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Ross-shire MP backs 'abandoned' constituents as Save Our Rural Schools campaign is stepped up

By Iona M.J. MacDonald

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MP Jamie Stone backs the Save Our Rural Schools campaign.
MP Jamie Stone backs the Save Our Rural Schools campaign.

Following an open letter sent by parents from Ullapool, Gairloch, Kinlochbervie, and Farr High Schools requesting a face-to-face meeting with Education Secretary, Jenny Gilruth, local MP Jamie Stone has put on the record his support for the campaign and the need for talks.

The open letter now has almost 900 signatories.

The open letter bluntly tells of how the small rural schools are “failing to provide a basic curriculum” due to unavailability of core subjects, under-staffing, and insufficient funding that is “taking its toll” on the future and wellbeing of pupils, teachers and the livelihoods of these rural communities.


Since then, the Education Secretary has given a comment to the media saying a meeting will take place in March. However, the parent council say that no meeting has as yet been organised. It has come to light that a meeting that had been arranged prior to the open letter will be taking place with the Highland Parent Council Forum. However, the North and West Coast schools want a meeting of their own.

How we reported the launch of the Save Our Rural Schools campaign in the Ross-shire Journal (February 9, 2024).
How we reported the launch of the Save Our Rural Schools campaign in the Ross-shire Journal (February 9, 2024).

Commenting, Mr Stone said: "It is absolutely reasonable for the north and west coast schools to have a meeting of their own with the Education Secretary on this issue, and I fully back them in this endeavour. Though the meeting that is scheduled to go ahead may be useful, it will not provide these parents with a decent opportunity to raise their specific calls to improve rural schools.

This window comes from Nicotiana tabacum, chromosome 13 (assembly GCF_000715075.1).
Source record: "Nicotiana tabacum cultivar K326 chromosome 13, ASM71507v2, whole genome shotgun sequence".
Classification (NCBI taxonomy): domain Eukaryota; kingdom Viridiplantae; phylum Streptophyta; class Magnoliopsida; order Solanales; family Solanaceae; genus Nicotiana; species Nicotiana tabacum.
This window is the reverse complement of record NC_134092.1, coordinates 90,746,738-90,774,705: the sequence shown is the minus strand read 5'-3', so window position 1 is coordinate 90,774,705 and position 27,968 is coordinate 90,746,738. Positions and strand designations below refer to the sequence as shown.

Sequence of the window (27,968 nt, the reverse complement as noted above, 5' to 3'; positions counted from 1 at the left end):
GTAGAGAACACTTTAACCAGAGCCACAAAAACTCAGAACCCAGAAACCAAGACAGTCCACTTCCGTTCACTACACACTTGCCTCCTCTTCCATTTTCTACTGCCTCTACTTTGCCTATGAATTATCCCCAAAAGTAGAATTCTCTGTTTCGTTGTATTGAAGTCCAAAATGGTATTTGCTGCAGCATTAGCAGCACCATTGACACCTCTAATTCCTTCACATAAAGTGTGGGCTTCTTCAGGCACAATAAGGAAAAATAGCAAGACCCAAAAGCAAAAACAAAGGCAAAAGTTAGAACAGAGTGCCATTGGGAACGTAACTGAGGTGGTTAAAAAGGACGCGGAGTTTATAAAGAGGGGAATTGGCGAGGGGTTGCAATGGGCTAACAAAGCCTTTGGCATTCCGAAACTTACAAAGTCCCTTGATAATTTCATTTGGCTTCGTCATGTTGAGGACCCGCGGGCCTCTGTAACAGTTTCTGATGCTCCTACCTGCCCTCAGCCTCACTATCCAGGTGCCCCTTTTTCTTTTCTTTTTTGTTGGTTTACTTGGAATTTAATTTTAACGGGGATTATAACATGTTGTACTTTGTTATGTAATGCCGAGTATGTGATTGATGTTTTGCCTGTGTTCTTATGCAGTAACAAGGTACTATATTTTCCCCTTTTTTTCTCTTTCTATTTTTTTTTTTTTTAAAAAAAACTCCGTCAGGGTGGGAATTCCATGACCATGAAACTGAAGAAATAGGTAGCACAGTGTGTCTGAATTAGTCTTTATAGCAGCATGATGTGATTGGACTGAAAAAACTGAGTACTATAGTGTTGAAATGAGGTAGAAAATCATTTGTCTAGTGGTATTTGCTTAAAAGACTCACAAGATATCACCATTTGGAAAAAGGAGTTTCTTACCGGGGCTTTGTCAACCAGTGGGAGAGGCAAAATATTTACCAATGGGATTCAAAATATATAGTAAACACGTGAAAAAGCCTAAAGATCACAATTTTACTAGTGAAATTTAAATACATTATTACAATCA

"My constituents feel that they have been abandoned by government and local authorities. If we are to go by the words of recent SNP defectee, Councillor Karl Rosie, who believes that SNP policies "often seem disproportionately focused on the Central Belt, neglecting the needs and priorities of regions like ours in the Highlands", then I fear that these parents are absolutely justified to feel this way.

"It is typical of the SNP Government to say one thing to the papers and another to real people on the ground or, as in this case, nothing at all. The Save Our Rural Schools campaign group deserve to be heard."

Ms Gilruth earlier stated: "She said: “It is important that we recognise the specific context of our rural schools, which is why local councils currently have the autonomy to provide incentives to attract teachers to their area. It is right that any decision to do so is taken at a local level given that local authorities are responsible for the recruitment and deployment of their staff. To support them, we are providing local authorities with £145.5 million in this year's budget to protect teacher numbers.

"Councils are able to extend subject choice through school-college partnerships, digital platforms and collaborative approaches to timetabling. This includes accessing e-Sgoil who provide a range of online provision for national courses.”

However, the Virtual Academy learning provision, provided by University of the Highlands and Islands, also has flaws according to the open letter. The parent councils say Higher and Advanced Higher qualifications facilitated there have on occasion been discontinued halfway through the course. They have cited "unreliable administrative processes and inconsistent service provision" with "no co-ordination between Highland Council and distance learning providers".

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